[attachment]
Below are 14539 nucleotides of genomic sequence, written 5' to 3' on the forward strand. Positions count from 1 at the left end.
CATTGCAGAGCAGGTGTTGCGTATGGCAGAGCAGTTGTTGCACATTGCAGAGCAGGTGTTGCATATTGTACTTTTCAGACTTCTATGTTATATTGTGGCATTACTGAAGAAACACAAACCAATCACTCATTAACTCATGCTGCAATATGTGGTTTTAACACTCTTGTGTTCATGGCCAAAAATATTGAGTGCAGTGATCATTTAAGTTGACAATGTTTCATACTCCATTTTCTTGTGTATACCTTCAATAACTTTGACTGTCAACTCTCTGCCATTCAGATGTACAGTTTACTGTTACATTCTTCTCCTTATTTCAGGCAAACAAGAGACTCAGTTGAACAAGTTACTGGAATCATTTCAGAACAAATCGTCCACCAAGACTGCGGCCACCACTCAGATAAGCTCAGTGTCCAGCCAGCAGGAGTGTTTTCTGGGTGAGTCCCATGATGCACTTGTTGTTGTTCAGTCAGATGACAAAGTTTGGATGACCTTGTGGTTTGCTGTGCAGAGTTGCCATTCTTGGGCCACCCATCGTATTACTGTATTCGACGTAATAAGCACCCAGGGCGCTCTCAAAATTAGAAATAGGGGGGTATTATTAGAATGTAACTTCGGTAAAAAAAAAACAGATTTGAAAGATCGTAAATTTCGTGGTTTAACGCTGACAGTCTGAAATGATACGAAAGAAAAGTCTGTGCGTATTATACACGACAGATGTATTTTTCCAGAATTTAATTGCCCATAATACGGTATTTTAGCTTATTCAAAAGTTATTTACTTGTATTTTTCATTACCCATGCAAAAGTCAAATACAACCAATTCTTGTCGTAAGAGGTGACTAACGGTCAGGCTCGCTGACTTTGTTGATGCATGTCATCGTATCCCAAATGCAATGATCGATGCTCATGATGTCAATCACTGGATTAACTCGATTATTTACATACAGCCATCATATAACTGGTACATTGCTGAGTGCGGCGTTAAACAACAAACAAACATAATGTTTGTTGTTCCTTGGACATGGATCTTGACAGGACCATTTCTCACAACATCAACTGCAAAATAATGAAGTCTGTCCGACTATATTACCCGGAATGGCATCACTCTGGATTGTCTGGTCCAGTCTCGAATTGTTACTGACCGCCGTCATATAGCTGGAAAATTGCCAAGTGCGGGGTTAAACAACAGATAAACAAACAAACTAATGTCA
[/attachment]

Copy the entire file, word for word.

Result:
Below are 14539 nucleotides of genomic sequence, written 5' to 3' on the forward strand. Positions count from 1 at the left end.
CATTGCAGAGCAGGTGTTGCGTATGGCAGAGCAGTTGTTGCACATTGCAGAGCAGGTGTTGCATATTGTACTTTTCAGACTTCTATGTTATATTGTGGCATTACTGAAGAAACACAAACCAATCACTCATTAACTCATGCTGCAATATGTGGTTTTAACACTCTTGTGTTCATGGCCAAAAATATTGAGTGCAGTGATCATTTAAGTTGACAATGTTTCATACTCCATTTTCTTGTGTATACCTTCAATAACTTTGACTGTCAACTCTCTGCCATTCAGATGTACAGTTTACTGTTACATTCTTCTCCTTATTTCAGGCAAACAAGAGACTCAGTTGAACAAGTTACTGGAATCATTTCAGAACAAATCGTCCACCAAGACTGCGGCCACCACTCAGATAAGCTCAGTGTCCAGCCAGCAGGAGTGTTTTCTGGGTGAGTCCCATGATGCACTTGTTGTTGTTCAGTCAGATGACAAAGTTTGGATGACCTTGTGGTTTGCTGTGCAGAGTTGCCATTCTTGGGCCACCCATCGTATTACTGTATTCGACGTAATAAGCACCCAGGGCGCTCTCAAAATTAGAAATAGGGGGGTATTATTAGAATGTAACTTCGGTAAAAAAAAAACAGATTTGAAAGATCGTAAATTTCGTGGTTTAACGCTGACAGTCTGAAATGATACGAAAGAAAAGTCTGTGCGTATTATACACGACAGATGTATTTTTCCAGAATTTAATTGCCCATAATACGGTATTTTAGCTTATTCAAAAGTTATTTACTTGTATTTTTCATTACCCATGCAAAAGTCAAATACAACCAATTCTTGTCGTAAGAGGTGACTAACGGTCAGGCTCGCTGACTTTGTTGATGCATGTCATCGTATCCCAAATGCAATGATCGATGCTCATGATGTCAATCACTGGATTAACTCGATTATTTACATACAGCCATCATATAACTGGTACATTGCTGAGTGCGGCGTTAAACAACAAACAAACATAATGTTTGTTGTTCCTTGGACATGGATCTTGACAGGACCATTTCTCACAACATCAACTGCAAAATAATGAAGTCTGTCCGACTATATTACCCGGAATGGCATCACTCTGGATTGTCTGGTCCAGTCTCGAATTGTTACTGACCGCCGTCATATAGCTGGAAAATTGCCAAGTGCGGGGTTAAACAACAGATAAACAAACAAACTAATGTCA